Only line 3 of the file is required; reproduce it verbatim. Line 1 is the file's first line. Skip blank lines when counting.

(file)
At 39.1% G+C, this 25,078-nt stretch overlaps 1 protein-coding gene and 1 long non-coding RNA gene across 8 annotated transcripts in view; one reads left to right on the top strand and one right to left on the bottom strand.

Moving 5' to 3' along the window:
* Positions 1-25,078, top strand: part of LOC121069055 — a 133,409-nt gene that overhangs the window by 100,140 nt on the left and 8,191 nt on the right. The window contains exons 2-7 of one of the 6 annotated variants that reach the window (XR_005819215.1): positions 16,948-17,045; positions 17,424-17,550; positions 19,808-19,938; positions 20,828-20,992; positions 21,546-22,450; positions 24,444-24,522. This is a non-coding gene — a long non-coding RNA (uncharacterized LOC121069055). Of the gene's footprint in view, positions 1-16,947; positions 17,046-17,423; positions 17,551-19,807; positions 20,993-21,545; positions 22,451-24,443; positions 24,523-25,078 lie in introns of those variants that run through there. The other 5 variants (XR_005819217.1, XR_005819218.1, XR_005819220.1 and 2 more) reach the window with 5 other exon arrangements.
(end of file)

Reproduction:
* Positions 1-25,078, top strand: part of LOC121069055 — a 133,409-nt gene that overhangs the window by 100,140 nt on the left and 8,191 nt on the right. The window contains exons 2-7 of one of the 6 annotated variants that reach the window (XR_005819215.1): positions 16,948-17,045; positions 17,424-17,550; positions 19,808-19,938; positions 20,828-20,992; positions 21,546-22,450; positions 24,444-24,522. This is a non-coding gene — a long non-coding RNA (uncharacterized LOC121069055). Of the gene's footprint in view, positions 1-16,947; positions 17,046-17,423; positions 17,551-19,807; positions 20,993-21,545; positions 22,451-24,443; positions 24,523-25,078 lie in introns of those variants that run through there. The other 5 variants (XR_005819217.1, XR_005819218.1, XR_005819220.1 and 2 more) reach the window with 5 other exon arrangements.